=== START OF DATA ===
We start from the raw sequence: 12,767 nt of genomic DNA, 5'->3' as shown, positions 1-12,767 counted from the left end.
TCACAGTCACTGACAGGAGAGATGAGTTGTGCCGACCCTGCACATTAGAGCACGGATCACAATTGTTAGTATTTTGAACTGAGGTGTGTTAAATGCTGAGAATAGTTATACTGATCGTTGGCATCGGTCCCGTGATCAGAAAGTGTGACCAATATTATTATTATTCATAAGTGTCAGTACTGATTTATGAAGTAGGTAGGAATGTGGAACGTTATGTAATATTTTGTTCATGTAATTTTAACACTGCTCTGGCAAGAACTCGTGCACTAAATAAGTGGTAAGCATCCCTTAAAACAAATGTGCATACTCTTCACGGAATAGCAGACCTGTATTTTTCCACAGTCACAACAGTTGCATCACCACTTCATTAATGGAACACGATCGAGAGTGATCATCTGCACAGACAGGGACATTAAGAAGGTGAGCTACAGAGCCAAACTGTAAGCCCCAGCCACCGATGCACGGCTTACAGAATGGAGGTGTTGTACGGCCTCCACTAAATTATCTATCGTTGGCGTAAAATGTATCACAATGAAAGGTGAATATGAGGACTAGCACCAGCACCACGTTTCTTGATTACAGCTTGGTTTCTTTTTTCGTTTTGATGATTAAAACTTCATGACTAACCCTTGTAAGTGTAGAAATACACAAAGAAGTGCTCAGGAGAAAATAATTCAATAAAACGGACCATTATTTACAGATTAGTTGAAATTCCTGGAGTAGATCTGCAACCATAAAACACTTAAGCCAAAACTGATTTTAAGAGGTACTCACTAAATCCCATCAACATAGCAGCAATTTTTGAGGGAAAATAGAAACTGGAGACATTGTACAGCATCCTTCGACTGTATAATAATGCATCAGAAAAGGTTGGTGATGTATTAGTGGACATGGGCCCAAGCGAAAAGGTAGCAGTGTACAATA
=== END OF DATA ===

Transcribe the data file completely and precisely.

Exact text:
We start from the raw sequence: 12,767 nt of genomic DNA, 5'->3' as shown, positions 1-12,767 counted from the left end.
TCACAGTCACTGACAGGAGAGATGAGTTGTGCCGACCCTGCACATTAGAGCACGGATCACAATTGTTAGTATTTTGAACTGAGGTGTGTTAAATGCTGAGAATAGTTATACTGATCGTTGGCATCGGTCCCGTGATCAGAAAGTGTGACCAATATTATTATTATTCATAAGTGTCAGTACTGATTTATGAAGTAGGTAGGAATGTGGAACGTTATGTAATATTTTGTTCATGTAATTTTAACACTGCTCTGGCAAGAACTCGTGCACTAAATAAGTGGTAAGCATCCCTTAAAACAAATGTGCATACTCTTCACGGAATAGCAGACCTGTATTTTTCCACAGTCACAACAGTTGCATCACCACTTCATTAATGGAACACGATCGAGAGTGATCATCTGCACAGACAGGGACATTAAGAAGGTGAGCTACAGAGCCAAACTGTAAGCCCCAGCCACCGATGCACGGCTTACAGAATGGAGGTGTTGTACGGCCTCCACTAAATTATCTATCGTTGGCGTAAAATGTATCACAATGAAAGGTGAATATGAGGACTAGCACCAGCACCACGTTTCTTGATTACAGCTTGGTTTCTTTTTTCGTTTTGATGATTAAAACTTCATGACTAACCCTTGTAAGTGTAGAAATACACAAAGAAGTGCTCAGGAGAAAATAATTCAATAAAACGGACCATTATTTACAGATTAGTTGAAATTCCTGGAGTAGATCTGCAACCATAAAACACTTAAGCCAAAACTGATTTTAAGAGGTACTCACTAAATCCCATCAACATAGCAGCAATTTTTGAGGGAAAATAGAAACTGGAGACATTGTACAGCATCCTTCGACTGTATAATAATGCATCAGAAAAGGTTGGTGATGTATTAGTGGACATGGGCCCAAGCGAAAAGGTAGCAGTGTACAATA